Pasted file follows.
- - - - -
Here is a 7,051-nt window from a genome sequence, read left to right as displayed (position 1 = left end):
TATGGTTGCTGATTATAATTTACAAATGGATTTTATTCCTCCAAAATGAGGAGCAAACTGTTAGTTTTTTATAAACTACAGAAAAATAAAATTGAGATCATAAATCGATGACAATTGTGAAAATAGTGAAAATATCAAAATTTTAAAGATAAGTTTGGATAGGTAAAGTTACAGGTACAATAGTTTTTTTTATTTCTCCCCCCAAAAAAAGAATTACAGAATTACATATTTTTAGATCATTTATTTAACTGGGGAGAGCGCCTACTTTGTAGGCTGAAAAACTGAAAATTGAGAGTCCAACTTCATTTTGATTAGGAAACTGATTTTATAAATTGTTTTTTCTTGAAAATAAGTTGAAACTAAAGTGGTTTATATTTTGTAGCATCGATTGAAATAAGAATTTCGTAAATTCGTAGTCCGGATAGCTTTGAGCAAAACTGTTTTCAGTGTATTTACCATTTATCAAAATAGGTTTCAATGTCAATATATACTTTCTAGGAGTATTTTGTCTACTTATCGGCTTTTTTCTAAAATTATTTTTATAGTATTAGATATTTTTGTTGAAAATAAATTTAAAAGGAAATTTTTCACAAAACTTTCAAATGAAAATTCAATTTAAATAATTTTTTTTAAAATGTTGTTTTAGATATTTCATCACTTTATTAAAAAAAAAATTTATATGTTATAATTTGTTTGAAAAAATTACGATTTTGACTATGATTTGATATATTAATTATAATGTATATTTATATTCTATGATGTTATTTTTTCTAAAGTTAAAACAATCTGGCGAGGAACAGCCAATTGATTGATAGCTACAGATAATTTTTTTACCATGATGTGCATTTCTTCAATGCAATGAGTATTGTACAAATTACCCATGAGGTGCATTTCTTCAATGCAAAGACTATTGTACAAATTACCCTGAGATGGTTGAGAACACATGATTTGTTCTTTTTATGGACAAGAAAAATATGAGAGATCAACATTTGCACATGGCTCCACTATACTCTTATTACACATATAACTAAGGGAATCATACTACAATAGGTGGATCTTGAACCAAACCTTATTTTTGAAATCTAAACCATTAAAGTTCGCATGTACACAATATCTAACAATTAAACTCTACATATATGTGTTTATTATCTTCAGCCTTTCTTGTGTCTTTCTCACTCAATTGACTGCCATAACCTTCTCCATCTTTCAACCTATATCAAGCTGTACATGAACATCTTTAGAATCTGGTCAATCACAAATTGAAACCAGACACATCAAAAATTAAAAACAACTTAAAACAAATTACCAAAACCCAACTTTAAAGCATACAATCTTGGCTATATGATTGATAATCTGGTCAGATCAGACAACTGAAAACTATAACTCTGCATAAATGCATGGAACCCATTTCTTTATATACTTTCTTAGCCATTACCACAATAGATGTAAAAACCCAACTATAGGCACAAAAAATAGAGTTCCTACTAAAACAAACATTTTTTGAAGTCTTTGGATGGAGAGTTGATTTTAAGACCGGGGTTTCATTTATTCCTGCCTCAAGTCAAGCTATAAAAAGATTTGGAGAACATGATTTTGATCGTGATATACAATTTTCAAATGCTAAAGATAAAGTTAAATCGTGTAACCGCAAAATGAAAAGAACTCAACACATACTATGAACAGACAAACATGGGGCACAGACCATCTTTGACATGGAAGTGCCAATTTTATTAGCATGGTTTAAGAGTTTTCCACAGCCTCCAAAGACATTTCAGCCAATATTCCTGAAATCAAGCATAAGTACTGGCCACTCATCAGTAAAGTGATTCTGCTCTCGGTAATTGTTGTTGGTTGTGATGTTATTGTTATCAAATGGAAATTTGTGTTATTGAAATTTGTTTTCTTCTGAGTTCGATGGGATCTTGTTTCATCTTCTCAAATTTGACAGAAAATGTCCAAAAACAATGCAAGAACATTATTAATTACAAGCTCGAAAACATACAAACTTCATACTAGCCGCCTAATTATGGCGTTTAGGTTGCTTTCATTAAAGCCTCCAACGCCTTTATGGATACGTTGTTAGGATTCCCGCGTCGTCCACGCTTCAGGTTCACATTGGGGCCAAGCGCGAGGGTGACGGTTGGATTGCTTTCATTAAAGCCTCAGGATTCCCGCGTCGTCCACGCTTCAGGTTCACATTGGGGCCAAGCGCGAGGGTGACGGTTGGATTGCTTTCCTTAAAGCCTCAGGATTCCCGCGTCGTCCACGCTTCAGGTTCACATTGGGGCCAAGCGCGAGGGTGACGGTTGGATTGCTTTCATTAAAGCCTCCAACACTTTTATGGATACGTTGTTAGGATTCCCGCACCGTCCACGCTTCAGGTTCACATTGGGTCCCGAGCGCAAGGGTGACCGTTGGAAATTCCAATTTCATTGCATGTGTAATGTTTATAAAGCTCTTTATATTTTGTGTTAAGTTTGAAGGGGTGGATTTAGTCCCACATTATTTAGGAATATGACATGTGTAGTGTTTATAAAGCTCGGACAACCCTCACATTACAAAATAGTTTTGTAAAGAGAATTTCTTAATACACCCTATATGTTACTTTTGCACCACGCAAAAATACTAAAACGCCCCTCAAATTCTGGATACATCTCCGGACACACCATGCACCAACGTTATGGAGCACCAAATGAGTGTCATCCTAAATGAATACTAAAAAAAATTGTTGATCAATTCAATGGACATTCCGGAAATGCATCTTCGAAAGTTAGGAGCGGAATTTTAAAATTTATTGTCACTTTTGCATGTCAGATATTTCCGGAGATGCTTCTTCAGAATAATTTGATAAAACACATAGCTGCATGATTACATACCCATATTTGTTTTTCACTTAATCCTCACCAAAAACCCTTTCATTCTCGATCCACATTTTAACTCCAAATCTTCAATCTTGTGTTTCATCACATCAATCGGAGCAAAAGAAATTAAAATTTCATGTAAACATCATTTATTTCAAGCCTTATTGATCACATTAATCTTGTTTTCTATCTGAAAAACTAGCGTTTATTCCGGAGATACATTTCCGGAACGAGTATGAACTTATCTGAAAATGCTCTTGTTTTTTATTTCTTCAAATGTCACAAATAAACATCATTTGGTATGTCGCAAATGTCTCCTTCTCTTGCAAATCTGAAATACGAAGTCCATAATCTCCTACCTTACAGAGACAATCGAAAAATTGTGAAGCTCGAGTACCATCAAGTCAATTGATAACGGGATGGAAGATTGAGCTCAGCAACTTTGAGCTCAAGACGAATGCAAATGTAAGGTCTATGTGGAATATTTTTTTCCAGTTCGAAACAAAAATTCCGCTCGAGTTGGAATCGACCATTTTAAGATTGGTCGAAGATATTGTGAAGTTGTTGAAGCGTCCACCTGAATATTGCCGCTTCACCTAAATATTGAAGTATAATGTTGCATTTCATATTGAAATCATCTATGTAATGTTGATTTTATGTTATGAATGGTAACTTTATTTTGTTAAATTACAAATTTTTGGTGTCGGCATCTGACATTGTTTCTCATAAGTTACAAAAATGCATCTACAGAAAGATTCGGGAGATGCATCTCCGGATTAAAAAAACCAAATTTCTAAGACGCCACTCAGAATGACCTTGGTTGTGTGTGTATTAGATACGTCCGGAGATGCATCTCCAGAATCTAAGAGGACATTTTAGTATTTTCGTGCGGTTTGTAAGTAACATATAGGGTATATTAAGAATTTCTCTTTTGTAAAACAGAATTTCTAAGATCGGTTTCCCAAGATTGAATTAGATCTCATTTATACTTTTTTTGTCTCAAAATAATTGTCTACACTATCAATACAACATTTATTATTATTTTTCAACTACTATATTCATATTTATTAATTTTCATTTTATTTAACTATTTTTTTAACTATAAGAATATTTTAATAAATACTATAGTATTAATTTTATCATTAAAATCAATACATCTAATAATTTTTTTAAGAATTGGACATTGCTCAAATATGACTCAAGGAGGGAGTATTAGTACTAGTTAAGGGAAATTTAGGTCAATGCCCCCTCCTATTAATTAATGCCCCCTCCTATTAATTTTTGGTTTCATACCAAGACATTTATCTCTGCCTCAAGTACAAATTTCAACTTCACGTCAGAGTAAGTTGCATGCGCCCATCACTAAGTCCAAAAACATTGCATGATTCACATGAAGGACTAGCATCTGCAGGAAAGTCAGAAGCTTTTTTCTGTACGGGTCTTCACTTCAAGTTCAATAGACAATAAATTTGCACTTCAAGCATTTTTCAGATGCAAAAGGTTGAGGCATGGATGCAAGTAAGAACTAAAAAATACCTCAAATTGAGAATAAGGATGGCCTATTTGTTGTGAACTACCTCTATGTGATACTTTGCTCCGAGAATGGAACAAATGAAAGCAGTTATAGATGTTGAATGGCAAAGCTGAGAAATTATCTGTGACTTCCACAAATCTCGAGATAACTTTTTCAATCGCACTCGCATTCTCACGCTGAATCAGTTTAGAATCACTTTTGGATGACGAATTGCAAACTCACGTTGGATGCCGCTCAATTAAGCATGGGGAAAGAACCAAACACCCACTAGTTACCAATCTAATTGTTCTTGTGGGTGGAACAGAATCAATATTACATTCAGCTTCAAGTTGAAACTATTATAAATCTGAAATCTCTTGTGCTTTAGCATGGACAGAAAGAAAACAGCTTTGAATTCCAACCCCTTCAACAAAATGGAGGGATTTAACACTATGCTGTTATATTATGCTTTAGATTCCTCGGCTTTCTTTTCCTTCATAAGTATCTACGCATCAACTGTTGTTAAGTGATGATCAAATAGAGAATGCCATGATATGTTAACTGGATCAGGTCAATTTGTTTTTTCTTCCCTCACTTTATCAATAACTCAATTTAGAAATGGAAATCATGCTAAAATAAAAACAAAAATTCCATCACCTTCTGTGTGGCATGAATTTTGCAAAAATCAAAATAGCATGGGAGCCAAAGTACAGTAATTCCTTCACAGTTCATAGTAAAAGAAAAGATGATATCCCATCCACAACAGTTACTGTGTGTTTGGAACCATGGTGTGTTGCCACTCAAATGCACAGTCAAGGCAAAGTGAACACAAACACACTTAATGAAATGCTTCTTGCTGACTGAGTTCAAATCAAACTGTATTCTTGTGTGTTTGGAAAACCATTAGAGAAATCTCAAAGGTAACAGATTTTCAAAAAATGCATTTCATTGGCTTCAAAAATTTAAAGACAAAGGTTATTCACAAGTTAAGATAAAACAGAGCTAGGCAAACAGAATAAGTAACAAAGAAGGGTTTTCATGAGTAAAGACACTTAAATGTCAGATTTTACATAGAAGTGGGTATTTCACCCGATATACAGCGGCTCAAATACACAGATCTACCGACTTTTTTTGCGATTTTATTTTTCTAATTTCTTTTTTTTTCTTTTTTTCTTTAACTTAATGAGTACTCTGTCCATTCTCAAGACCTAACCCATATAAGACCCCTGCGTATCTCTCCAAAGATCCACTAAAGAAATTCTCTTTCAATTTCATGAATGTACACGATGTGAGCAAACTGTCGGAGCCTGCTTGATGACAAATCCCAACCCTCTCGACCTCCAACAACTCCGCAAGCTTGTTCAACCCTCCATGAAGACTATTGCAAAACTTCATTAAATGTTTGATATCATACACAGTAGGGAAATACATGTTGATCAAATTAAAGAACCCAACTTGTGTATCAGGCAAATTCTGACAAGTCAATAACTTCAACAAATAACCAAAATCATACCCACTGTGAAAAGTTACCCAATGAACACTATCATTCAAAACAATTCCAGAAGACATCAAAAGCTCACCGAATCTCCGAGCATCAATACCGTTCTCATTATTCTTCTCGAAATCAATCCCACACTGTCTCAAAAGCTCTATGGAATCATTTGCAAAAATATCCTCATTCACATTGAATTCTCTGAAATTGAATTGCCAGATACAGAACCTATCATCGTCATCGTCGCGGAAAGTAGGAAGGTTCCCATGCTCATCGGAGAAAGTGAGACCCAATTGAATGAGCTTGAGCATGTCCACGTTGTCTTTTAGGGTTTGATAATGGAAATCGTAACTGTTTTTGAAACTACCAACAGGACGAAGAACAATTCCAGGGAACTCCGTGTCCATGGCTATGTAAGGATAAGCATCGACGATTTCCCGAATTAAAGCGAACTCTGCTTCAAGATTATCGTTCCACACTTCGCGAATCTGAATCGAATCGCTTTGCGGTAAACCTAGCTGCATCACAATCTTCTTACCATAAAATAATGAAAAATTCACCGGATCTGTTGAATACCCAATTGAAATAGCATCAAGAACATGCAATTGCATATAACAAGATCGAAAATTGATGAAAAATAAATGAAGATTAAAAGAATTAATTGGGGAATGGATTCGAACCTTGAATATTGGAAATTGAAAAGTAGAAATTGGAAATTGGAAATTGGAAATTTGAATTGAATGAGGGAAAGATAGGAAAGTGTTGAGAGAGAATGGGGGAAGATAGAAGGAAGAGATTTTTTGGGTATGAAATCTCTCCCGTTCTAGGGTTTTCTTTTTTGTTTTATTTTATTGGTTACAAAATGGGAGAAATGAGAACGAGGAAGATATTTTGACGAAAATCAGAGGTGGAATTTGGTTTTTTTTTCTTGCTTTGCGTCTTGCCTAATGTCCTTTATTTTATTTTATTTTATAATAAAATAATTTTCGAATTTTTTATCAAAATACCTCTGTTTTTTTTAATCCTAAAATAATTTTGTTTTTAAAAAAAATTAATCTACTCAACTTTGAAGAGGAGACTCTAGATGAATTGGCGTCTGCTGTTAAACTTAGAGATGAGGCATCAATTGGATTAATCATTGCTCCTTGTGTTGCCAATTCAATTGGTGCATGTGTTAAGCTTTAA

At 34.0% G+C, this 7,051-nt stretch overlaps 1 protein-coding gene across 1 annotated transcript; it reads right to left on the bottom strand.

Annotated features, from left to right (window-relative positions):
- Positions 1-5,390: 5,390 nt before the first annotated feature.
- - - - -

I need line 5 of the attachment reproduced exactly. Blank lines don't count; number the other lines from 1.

- Positions 1-5,390: 5,390 nt before the first annotated feature.